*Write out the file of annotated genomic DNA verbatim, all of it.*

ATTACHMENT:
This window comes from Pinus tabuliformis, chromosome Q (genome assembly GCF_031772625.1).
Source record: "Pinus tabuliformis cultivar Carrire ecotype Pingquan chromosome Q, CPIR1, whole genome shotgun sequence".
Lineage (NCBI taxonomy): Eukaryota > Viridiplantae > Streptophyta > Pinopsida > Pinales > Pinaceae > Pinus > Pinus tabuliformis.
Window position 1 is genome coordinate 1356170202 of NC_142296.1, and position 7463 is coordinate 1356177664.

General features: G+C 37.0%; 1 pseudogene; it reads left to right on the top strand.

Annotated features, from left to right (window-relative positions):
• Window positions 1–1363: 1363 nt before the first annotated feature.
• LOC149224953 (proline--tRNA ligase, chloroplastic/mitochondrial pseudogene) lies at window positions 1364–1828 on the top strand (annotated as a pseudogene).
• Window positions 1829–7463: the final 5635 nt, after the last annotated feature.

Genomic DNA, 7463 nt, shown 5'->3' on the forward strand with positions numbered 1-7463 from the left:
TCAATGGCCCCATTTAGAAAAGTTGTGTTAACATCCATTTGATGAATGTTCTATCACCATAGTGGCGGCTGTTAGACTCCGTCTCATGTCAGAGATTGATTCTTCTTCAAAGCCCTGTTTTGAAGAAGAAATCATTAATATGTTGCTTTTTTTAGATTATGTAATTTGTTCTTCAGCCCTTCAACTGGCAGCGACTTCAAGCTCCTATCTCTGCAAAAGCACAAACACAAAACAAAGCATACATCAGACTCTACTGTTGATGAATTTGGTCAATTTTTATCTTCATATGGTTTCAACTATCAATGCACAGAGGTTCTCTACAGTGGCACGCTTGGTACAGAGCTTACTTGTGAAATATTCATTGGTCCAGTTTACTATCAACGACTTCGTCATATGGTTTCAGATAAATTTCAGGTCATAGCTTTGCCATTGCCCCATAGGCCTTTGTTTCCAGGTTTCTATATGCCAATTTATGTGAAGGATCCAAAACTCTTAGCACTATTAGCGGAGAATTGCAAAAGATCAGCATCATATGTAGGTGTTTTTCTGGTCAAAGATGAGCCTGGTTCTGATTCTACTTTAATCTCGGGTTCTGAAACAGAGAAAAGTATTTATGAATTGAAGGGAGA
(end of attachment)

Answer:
This window comes from Pinus tabuliformis, chromosome Q (genome assembly GCF_031772625.1).
Source record: "Pinus tabuliformis cultivar Carrire ecotype Pingquan chromosome Q, CPIR1, whole genome shotgun sequence".
Lineage (NCBI taxonomy): Eukaryota > Viridiplantae > Streptophyta > Pinopsida > Pinales > Pinaceae > Pinus > Pinus tabuliformis.
Window position 1 is genome coordinate 1356170202 of NC_142296.1, and position 7463 is coordinate 1356177664.

General features: G+C 37.0%; 1 pseudogene; it reads left to right on the top strand.

Annotated features, from left to right (window-relative positions):
• Window positions 1–1363: 1363 nt before the first annotated feature.
• LOC149224953 (proline--tRNA ligase, chloroplastic/mitochondrial pseudogene) lies at window positions 1364–1828 on the top strand (annotated as a pseudogene).
• Window positions 1829–7463: the final 5635 nt, after the last annotated feature.

Genomic DNA, 7463 nt, shown 5'->3' on the forward strand with positions numbered 1-7463 from the left:
TCAATGGCCCCATTTAGAAAAGTTGTGTTAACATCCATTTGATGAATGTTCTATCACCATAGTGGCGGCTGTTAGACTCCGTCTCATGTCAGAGATTGATTCTTCTTCAAAGCCCTGTTTTGAAGAAGAAATCATTAATATGTTGCTTTTTTTAGATTATGTAATTTGTTCTTCAGCCCTTCAACTGGCAGCGACTTCAAGCTCCTATCTCTGCAAAAGCACAAACACAAAACAAAGCATACATCAGACTCTACTGTTGATGAATTTGGTCAATTTTTATCTTCATATGGTTTCAACTATCAATGCACAGAGGTTCTCTACAGTGGCACGCTTGGTACAGAGCTTACTTGTGAAATATTCATTGGTCCAGTTTACTATCAACGACTTCGTCATATGGTTTCAGATAAATTTCAGGTCATAGCTTTGCCATTGCCCCATAGGCCTTTGTTTCCAGGTTTCTATATGCCAATTTATGTGAAGGATCCAAAACTCTTAGCACTATTAGCGGAGAATTGCAAAAGATCAGCATCATATGTAGGTGTTTTTCTGGTCAAAGATGAGCCTGGTTCTGATTCTACTTTAATCTCGGGTTCTGAAACAGAGAAAAGTATTTATGAATTGAAGGGAGA